Driving instructors claim lack of guidance on safe return
Sector now ‘overlooked’ as driving lessons brought foward in reopening plan
Lil Murphy, driving instructor from Enniscorthy, Co Wexford, says driving testers got their protocols from the Department of Transport, but driving instructors have received no guidance. Photograph: Patrick Browne
Driving instructors are conducting temperature testing and implementing stringent sanitation measures of their own volition to prevent the spread of Covid-19 amid what they claim is a complete lack of official guidance on the matter.
The resumption of driving lessons was brought forward to phase three of the Government’s plan for reopening the country, having previously been earmarked for the fifth phase. It is anticipated that driving tests will begin on July 20th.
According to Wexford grandmother Lil Murphy, who has taught driving lessons for 14 years, instructors are basically going back to work without any real guidance on what measures to take to keep safe.
The driving testers had got their protocols from their employer the Department of Transport, she said, but driving instructors had no such guidance from anyone.
“As it stands I could get into someone’s car and they may only have wiped it down with baby wipes. And vice versa. I have seen two sets of instructors in cars without masks,” she said.
She has postponed her return to work with one of her main considerations being the welfare of immuno-compromised family members.
“There are 2,000 instructors in Ireland. You could have 20,000 people in and out of cars everyday. The risk of that to me is too high.”
On a practical level, she noted driving instructors could not have Perspex screens because they need to have access to controls from a safety point of view. She said proper guidance was urgently needed for driving instructors.
“I love every minute of my job and it’s a dream job for me. I have great chats. But I am not going back until things have been clarified. We need guidelines and protocols.
“The whole sector has been overlooked. Shane Ross said driving tests would be in the fifth phase. Out of nowhere we were in phase three.
“If a tester gets into a car, he or she works for the State. What happens if you get into a car and the only place you have been is that car with an instructor and you catch Covid?
“We have no professional indemnity against Covid. What if you take a case? No solicitor ever refused a case. In the meantime my reputation is gone.”
Cronan Doyle of Doyle Driving School in Carrigaline, Co Cork returned to work last week having put his own safety measures in place.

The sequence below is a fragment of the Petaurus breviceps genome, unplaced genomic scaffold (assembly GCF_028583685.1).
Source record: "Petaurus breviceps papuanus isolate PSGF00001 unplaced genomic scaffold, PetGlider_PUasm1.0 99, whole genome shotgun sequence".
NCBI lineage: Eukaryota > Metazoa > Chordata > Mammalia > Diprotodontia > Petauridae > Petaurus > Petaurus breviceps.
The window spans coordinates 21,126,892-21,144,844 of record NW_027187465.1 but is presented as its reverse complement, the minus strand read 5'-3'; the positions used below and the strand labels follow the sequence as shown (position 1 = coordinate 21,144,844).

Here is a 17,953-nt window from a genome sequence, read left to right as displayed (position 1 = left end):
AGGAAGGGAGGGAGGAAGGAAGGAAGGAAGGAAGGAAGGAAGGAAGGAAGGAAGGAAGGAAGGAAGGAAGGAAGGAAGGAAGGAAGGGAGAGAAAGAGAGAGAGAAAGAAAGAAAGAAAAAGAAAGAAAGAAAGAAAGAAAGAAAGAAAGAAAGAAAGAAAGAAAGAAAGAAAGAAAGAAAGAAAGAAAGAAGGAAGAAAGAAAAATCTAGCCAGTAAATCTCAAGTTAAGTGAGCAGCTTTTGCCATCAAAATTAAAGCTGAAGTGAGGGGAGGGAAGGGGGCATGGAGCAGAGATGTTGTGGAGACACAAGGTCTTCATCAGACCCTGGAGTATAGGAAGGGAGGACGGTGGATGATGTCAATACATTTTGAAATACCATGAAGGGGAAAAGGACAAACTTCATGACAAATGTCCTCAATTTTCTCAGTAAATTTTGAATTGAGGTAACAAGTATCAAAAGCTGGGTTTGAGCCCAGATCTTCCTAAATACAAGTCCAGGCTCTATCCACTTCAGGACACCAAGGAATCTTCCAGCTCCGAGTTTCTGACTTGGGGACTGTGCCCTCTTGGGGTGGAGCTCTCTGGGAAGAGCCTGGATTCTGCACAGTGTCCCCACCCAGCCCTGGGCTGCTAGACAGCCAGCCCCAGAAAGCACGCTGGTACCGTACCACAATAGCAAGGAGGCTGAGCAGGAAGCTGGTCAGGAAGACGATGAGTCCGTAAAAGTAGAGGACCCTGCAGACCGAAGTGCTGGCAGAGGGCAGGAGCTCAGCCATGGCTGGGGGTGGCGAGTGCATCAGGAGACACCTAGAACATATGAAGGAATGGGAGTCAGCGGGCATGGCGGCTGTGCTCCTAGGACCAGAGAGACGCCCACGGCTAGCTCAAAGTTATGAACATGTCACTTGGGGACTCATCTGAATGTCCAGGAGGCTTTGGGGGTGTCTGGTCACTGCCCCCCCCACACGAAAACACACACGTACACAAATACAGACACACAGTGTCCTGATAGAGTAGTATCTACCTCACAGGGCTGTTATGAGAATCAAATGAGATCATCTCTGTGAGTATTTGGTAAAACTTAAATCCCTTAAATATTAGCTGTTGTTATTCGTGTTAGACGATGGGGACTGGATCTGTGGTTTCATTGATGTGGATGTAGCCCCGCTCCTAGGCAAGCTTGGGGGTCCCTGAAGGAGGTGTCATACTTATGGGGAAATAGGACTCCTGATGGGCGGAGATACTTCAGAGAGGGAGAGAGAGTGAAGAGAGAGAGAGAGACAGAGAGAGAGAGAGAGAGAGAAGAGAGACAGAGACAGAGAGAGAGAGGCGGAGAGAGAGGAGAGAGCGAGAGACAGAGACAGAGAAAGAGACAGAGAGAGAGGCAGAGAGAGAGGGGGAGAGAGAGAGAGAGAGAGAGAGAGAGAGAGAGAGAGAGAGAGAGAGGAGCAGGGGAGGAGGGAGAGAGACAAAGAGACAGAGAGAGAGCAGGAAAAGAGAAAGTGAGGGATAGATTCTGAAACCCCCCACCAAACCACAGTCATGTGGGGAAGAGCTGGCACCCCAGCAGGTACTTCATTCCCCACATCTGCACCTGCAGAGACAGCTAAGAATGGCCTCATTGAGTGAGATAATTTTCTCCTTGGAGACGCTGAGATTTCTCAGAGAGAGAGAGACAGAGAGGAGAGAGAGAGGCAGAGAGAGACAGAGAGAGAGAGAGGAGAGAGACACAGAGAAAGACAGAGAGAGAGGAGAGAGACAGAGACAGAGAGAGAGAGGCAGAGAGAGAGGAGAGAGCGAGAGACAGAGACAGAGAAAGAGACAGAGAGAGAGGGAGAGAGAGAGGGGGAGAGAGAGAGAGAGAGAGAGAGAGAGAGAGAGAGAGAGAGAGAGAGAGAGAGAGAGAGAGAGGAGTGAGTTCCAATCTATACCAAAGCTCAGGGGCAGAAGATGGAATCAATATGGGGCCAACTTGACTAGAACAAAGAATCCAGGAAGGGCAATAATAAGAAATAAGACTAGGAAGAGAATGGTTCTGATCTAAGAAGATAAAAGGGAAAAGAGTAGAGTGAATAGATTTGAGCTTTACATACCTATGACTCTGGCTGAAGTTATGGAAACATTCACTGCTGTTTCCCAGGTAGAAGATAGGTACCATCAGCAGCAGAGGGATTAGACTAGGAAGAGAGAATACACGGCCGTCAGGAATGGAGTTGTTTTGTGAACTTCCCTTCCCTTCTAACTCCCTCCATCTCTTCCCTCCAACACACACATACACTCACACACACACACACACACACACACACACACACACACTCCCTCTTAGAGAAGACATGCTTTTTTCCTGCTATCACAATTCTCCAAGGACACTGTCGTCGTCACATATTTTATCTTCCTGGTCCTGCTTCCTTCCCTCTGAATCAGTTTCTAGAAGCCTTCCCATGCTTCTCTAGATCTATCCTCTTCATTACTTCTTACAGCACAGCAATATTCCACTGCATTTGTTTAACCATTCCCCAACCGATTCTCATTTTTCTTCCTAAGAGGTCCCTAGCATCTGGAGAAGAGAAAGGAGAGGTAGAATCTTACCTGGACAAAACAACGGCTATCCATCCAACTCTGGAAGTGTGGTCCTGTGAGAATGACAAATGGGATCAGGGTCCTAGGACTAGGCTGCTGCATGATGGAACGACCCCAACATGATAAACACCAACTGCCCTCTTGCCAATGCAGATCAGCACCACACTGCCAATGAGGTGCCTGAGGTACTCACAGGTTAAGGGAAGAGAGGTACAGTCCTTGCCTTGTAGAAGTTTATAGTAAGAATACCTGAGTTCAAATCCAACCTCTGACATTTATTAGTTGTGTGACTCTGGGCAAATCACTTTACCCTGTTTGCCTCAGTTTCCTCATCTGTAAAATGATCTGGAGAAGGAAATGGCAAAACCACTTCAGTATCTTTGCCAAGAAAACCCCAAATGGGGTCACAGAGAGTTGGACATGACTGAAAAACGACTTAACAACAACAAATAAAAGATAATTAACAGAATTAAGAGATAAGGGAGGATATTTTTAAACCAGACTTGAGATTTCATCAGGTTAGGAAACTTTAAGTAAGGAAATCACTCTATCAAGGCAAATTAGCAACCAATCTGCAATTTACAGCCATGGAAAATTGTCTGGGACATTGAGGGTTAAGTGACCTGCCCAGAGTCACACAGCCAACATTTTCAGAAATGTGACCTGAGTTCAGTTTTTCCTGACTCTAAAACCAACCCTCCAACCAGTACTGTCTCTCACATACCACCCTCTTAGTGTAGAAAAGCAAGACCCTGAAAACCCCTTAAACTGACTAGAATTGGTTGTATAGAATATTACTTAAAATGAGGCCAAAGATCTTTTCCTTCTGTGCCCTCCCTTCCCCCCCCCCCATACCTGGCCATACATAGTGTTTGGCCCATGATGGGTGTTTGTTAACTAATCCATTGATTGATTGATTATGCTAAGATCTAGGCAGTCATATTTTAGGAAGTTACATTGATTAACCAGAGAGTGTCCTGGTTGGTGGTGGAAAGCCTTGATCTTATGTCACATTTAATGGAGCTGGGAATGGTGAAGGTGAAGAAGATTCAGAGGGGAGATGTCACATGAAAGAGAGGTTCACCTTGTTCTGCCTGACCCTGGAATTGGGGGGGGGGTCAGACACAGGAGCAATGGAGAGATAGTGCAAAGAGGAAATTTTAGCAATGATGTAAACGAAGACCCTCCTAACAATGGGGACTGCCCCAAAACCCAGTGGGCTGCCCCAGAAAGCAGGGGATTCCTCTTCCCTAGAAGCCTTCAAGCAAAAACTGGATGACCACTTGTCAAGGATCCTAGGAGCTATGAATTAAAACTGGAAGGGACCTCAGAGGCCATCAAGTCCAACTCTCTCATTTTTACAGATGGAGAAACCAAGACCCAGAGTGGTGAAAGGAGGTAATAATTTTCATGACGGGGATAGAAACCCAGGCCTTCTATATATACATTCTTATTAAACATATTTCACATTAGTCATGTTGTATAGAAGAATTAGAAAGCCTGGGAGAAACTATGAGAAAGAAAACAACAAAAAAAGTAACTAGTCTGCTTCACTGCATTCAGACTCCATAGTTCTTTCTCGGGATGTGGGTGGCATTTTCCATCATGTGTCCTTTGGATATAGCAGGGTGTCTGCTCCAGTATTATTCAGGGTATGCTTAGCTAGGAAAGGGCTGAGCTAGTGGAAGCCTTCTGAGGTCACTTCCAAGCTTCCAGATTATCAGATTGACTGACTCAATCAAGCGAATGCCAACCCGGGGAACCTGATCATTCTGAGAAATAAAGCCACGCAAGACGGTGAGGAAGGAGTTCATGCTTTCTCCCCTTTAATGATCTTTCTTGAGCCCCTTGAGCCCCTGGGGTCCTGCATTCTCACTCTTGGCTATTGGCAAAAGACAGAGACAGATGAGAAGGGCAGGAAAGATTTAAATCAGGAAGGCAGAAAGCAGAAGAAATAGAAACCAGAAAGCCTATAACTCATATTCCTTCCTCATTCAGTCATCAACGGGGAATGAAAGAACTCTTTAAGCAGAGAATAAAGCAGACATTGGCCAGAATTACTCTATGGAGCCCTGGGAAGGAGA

“We got no guidance ... we are basically seen as sole traders.
“The only guidelines we have received to date was the Return to Work Safety Protocol issued by the HSE and the Government.
“I built my own safety protocols around that. The difficulty we have is social distancing. We cannot maintain two metres. There is no guidance whatsoever.
“You can’t put a screen in the car for the safety concern of not being able to reach the steering wheel. Second of all you would have to get clearance from the manufacturer of the car about airbags. A screen is a non-runner for us. There is an issue with visibility with the screen.”
He wears a mask and requires the person taking a driving lesson to wear one too. “The car is thoroughly cleaned once if not twice a week. I have a cover for the seats that can be washed and rubbed down with disinfectant. I clean and disinfect all the high-touch areas in between each lesson.
“The student doesn’t get into the car with me unless I have taken their temperature. They don’t get into the car unless they are hand sanitised.
“I have asked students to bring a mask but if they don’t I will supply one at a cost. Any debriefing of the students I am doing outside the car.
“I don’t have anybody in my family with underlying issues. People who do can’t start back.”
He is easing himself back to work and is taking fewer lessons to factor in the additional time needed for cleaning the car.
Meanwhile, Aidan Jordan, a driving instructor from Leixlip, Co Kildare, has also put his own safety measures in place.
“The RSA referred us to the HSE and the HSA [Health and Safety Authority] regarding [safety protocols]. We haven’t got any guidelines.
“We are a high-risk profession and we are trying to mitigate that with safety precautions. It is an industry where you can’t do your job without being in close proximity.
“Realistically, you are adding about 10 minutes work in between every customer to ensure the car is clean.
“After about 20 minutes of a lesson I am going to try to do things like have the driver step out of the car and do a few questions on the rules of the road. Anything I can do to make it more safe.”
On a positive note for the industry, he anticipates that more people will decide to drive rather than risk contracting Covid on public transport.
Trade union Unite, which represents driving instructors throughout Ireland, has warned that both instructors and learners could be at risk unless rigorous safety protocols are developed which take account of conditions specific to the sector.
The union has written to Transport Minister Eamon Ryan highlighting instructors’ concerns, pointing out that they were not consulted prior to being included in phase 3 of the reopening roadmap.
They are asking the Minister to facilitate engagement between all stakeholders in order to develop sector-specific safety protocols.
A spokesman for the RSA said as driving instructors were sole traders and independent businesses, they “don’t tell them how to conduct their business”.
“But we shared everything we are doing with ADIs [Advance Driving Instructors] and we had a communication going out two weeks ago and we had another going out yesterday. We have shared with them everything. All the steps we are taking to bring the practical driving test back.”